University of Florida turn to Icebox Athlete to help improve free-throw shooting

University of Florida turn to Icebox Athlete to help improve free-throw shooting!

The following excerpt was written by Kevin Brockway, staff writer, Gatorsports.com and ESPN.com

GAINESVILLE, Fla.

Renowned sports psychologist Spencer Wood isn’t ready to take credit for Florida’s early improvement at the free-throw line.

“It’s a small sample size,” Wood said. “It will be interesting to see if by the middle of the season those percentages can continue to hold.”

Florida basketball coach Mike White turned to Wood during the offseason to help solve the Gators’ glaring weakness at the charity stripe. Last season, Florida shot 64.7 percent from the line, ranking 323rd out of 346 NCAA teams.

So far this season, the Gators are shooting 74.1 percent from the foul line entering Monday’s showdown in Tampa against Belmont.

White said he was willing to reach out to Wood after reading books on sports psychology over the summer. Wood has met with Florida four to five times, in group and individual sessions, leading up to the 2016-17 season.

“The mental side of the game is just being tapped into for the first time in certain programs, on certain staffs, for certain student athletes,” White said. “I never paid a lot of attention to it, as a coach, you are always wanting to continue to grow and educate yourself, self-assess …

“It’s fascinating and we’ve got a ton to learn, of course, but anything that can help your guys, obviously we want to be open to it.”

Wood is no stranger to the UF program. In 2010, former Gator coach Billy Donovan summoned him to help his players deal with the mental aspect of returning to the NCAA Tournament after a two-year absence. That season, UF returned as a 12 seed, starting a string of five straight appearances in the Big Dance.

In his 15 years in sports psychology, Wood said he’s worked with “a couple of hundred” high school, college and pro teams on the mental aspect of going to the foul line. Wood said free-throw shooting is unique, because like a putt in golf or a field-goal attempt in football, there’s a lapse in action before the physical act.

“This downtime allows athletes to think about consequences and outcomes, where he or she wouldn’t have that normal opportunity in the flow of the game when you’ve got these faced-past action/reaction sequences,” Wood said. “But again the free throw is different, you have 10 seconds on the line for an unobstructed shot, and downtime is the enemy.”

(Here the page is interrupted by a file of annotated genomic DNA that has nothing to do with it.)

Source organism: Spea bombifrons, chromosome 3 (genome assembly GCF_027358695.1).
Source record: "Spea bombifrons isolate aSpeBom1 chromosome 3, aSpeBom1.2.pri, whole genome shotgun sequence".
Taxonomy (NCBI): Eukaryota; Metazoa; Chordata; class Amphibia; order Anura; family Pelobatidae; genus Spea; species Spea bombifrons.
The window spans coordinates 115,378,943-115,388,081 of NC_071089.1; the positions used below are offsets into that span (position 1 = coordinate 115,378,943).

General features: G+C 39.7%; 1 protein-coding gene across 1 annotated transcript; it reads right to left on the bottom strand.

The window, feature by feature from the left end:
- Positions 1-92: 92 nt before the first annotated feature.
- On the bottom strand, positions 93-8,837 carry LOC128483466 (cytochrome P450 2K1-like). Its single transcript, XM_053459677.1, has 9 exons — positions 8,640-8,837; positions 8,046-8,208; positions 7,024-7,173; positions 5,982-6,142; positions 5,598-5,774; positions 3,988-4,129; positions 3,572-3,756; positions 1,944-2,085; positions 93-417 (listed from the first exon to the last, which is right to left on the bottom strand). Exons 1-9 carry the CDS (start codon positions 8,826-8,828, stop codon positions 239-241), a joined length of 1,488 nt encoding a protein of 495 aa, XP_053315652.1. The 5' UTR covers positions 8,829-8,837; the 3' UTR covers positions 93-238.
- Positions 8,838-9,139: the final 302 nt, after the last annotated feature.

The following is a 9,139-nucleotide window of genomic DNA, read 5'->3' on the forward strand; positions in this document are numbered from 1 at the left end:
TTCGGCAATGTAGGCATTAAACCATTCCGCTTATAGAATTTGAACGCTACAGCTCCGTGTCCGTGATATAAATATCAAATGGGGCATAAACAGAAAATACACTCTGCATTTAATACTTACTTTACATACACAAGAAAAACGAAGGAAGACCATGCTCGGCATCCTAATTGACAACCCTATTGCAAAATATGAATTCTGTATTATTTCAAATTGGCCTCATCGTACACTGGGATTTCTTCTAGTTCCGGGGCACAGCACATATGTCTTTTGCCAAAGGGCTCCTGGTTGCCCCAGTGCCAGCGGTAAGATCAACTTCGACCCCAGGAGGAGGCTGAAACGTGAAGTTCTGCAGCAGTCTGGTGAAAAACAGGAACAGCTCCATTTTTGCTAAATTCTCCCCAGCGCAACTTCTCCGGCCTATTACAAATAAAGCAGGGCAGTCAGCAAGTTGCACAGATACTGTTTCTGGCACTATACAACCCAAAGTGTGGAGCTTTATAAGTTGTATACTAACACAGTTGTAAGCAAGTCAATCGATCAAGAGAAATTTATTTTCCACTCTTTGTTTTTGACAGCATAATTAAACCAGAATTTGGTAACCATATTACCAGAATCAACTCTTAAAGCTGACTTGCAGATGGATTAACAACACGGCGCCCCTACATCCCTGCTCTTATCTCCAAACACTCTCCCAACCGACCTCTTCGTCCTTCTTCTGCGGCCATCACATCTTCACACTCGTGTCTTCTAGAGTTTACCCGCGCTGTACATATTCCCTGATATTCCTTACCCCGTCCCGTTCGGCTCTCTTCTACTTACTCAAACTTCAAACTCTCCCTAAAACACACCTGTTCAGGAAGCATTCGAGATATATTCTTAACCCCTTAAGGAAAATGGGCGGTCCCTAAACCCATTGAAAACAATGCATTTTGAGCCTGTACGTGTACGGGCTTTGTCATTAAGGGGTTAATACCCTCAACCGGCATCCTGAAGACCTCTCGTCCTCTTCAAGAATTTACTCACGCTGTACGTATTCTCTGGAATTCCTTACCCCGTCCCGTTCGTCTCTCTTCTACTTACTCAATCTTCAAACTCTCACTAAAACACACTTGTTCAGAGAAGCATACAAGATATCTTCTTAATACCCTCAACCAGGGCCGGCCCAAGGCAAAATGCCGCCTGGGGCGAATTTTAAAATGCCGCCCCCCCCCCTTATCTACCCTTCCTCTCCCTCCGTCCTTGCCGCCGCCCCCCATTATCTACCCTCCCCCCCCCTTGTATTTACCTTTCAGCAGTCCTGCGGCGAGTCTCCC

The solution, Wood said, is to create a mental routine during the 10 or 15 seconds before the shot centered around positive phrases and positive visualization.

“I call those go-to sentences, that the athlete has that they can pull out of their back pocket in the clutch, and those are the words the athletes have in his head right before execution,” Wood said. “When a player’s mind is occupied, they can think in the present.”

Controlling breathing and heart rate also is important. But Wood said it’s dangerous for an athlete to overthink form at the free-throw line. For basketball players, free throws are an automated skill that goes through the brain’s cerebellum, which regulates movement, posture and balance. Thinking through the form of the shot transfers that information above the cerebellum to the brain’s cerebral cortex.

“That’s just as dangerous as someone trying to talk themselves through walking a flight of steps,” Wood said. “You would end up at the bottom in a crumpled mess.”

Wood says that while certain general techniques work well, he also tailors specific routines to specific players.

“Pressure grows in the gaps between confidence and expectations,” Wood said. “If you help to remove some of the external expectations of the negative, the time spent on Twitter or Facebook or reading press clippings, than without even working on their routine you can reduce pressure in their mind and they can become a much better free-throw shooting team. I call those front-end skills.”

Florida junior center John Egbunu said he’s found Wood’s sessions over the summer to be useful. Egbunu is shooting 70 percent from the line this season, up from 53.2 percent last season.